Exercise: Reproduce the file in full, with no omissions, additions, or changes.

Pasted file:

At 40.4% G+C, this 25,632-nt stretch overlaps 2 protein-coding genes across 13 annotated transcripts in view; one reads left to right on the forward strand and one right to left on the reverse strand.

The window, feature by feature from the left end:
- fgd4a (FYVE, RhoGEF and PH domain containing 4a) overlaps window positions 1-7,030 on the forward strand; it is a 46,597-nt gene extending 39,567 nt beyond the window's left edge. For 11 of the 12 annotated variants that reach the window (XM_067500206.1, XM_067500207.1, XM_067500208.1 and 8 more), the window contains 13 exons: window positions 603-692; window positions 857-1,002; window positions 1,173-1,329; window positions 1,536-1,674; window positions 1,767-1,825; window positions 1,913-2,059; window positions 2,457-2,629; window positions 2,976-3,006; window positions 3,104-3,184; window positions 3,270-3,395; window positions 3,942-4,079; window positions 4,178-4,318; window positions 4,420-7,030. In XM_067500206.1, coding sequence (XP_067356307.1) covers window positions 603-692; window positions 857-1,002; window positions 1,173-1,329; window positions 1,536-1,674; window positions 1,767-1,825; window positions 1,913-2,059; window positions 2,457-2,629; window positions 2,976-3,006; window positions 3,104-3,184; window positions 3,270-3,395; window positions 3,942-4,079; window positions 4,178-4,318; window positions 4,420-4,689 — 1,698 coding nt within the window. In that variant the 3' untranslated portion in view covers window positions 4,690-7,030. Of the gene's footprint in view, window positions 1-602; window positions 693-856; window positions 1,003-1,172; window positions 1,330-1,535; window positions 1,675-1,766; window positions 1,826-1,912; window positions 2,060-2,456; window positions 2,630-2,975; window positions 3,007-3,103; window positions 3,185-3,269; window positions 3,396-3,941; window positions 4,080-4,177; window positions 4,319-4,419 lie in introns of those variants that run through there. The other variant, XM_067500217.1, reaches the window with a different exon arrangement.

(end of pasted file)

At 40.4% G+C, this 25,632-nt stretch overlaps 2 protein-coding genes across 13 annotated transcripts in view; one reads left to right on the forward strand and one right to left on the reverse strand.

The window, feature by feature from the left end:
- fgd4a (FYVE, RhoGEF and PH domain containing 4a) overlaps window positions 1-7,030 on the forward strand; it is a 46,597-nt gene extending 39,567 nt beyond the window's left edge. For 11 of the 12 annotated variants that reach the window (XM_067500206.1, XM_067500207.1, XM_067500208.1 and 8 more), the window contains 13 exons: window positions 603-692; window positions 857-1,002; window positions 1,173-1,329; window positions 1,536-1,674; window positions 1,767-1,825; window positions 1,913-2,059; window positions 2,457-2,629; window positions 2,976-3,006; window positions 3,104-3,184; window positions 3,270-3,395; window positions 3,942-4,079; window positions 4,178-4,318; window positions 4,420-7,030. In XM_067500206.1, coding sequence (XP_067356307.1) covers window positions 603-692; window positions 857-1,002; window positions 1,173-1,329; window positions 1,536-1,674; window positions 1,767-1,825; window positions 1,913-2,059; window positions 2,457-2,629; window positions 2,976-3,006; window positions 3,104-3,184; window positions 3,270-3,395; window positions 3,942-4,079; window positions 4,178-4,318; window positions 4,420-4,689 — 1,698 coding nt within the window. In that variant the 3' untranslated portion in view covers window positions 4,690-7,030. Of the gene's footprint in view, window positions 1-602; window positions 693-856; window positions 1,003-1,172; window positions 1,330-1,535; window positions 1,675-1,766; window positions 1,826-1,912; window positions 2,060-2,456; window positions 2,630-2,975; window positions 3,007-3,103; window positions 3,185-3,269; window positions 3,396-3,941; window positions 4,080-4,177; window positions 4,319-4,419 lie in introns of those variants that run through there. The other variant, XM_067500217.1, reaches the window with a different exon arrangement.